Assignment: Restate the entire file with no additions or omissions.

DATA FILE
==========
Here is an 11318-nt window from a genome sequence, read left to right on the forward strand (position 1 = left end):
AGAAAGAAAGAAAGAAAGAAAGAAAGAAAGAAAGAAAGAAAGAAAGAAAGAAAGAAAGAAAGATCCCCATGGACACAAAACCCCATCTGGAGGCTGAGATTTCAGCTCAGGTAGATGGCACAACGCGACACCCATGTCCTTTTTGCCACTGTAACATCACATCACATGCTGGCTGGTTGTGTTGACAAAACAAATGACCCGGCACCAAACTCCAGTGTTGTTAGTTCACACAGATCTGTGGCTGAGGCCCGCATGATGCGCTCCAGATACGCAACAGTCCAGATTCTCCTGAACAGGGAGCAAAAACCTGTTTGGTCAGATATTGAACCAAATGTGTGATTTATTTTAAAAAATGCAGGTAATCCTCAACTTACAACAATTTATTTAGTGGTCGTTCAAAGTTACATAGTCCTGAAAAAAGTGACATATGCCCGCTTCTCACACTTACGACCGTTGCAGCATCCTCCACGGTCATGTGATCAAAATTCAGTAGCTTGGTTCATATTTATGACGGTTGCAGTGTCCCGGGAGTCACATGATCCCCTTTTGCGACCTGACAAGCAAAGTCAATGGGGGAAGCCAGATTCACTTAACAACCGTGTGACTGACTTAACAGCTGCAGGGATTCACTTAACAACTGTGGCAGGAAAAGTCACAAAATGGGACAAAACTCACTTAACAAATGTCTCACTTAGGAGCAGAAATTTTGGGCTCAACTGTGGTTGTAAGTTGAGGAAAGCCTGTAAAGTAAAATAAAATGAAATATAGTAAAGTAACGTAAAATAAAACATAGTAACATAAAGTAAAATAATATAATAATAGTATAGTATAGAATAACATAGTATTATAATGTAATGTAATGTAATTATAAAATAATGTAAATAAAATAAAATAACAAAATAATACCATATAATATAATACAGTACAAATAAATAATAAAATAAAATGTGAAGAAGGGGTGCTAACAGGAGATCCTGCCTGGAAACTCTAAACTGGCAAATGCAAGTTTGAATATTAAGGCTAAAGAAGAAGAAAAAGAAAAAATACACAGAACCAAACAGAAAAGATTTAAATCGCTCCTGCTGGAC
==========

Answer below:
Here is an 11318-nt window from a genome sequence, read left to right on the forward strand (position 1 = left end):
AGAAAGAAAGAAAGAAAGAAAGAAAGAAAGAAAGAAAGAAAGAAAGAAAGAAAGAAAGAAAGATCCCCATGGACACAAAACCCCATCTGGAGGCTGAGATTTCAGCTCAGGTAGATGGCACAACGCGACACCCATGTCCTTTTTGCCACTGTAACATCACATCACATGCTGGCTGGTTGTGTTGACAAAACAAATGACCCGGCACCAAACTCCAGTGTTGTTAGTTCACACAGATCTGTGGCTGAGGCCCGCATGATGCGCTCCAGATACGCAACAGTCCAGATTCTCCTGAACAGGGAGCAAAAACCTGTTTGGTCAGATATTGAACCAAATGTGTGATTTATTTTAAAAAATGCAGGTAATCCTCAACTTACAACAATTTATTTAGTGGTCGTTCAAAGTTACATAGTCCTGAAAAAAGTGACATATGCCCGCTTCTCACACTTACGACCGTTGCAGCATCCTCCACGGTCATGTGATCAAAATTCAGTAGCTTGGTTCATATTTATGACGGTTGCAGTGTCCCGGGAGTCACATGATCCCCTTTTGCGACCTGACAAGCAAAGTCAATGGGGGAAGCCAGATTCACTTAACAACCGTGTGACTGACTTAACAGCTGCAGGGATTCACTTAACAACTGTGGCAGGAAAAGTCACAAAATGGGACAAAACTCACTTAACAAATGTCTCACTTAGGAGCAGAAATTTTGGGCTCAACTGTGGTTGTAAGTTGAGGAAAGCCTGTAAAGTAAAATAAAATGAAATATAGTAAAGTAACGTAAAATAAAACATAGTAACATAAAGTAAAATAATATAATAATAGTATAGTATAGAATAACATAGTATTATAATGTAATGTAATGTAATTATAAAATAATGTAAATAAAATAAAATAACAAAATAATACCATATAATATAATACAGTACAAATAAATAATAAAATAAAATGTGAAGAAGGGGTGCTAACAGGAGATCCTGCCTGGAAACTCTAAACTGGCAAATGCAAGTTTGAATATTAAGGCTAAAGAAGAAGAAAAAGAAAAAATACACAGAACCAAACAGAAAAGATTTAAATCGCTCCTGCTGGAC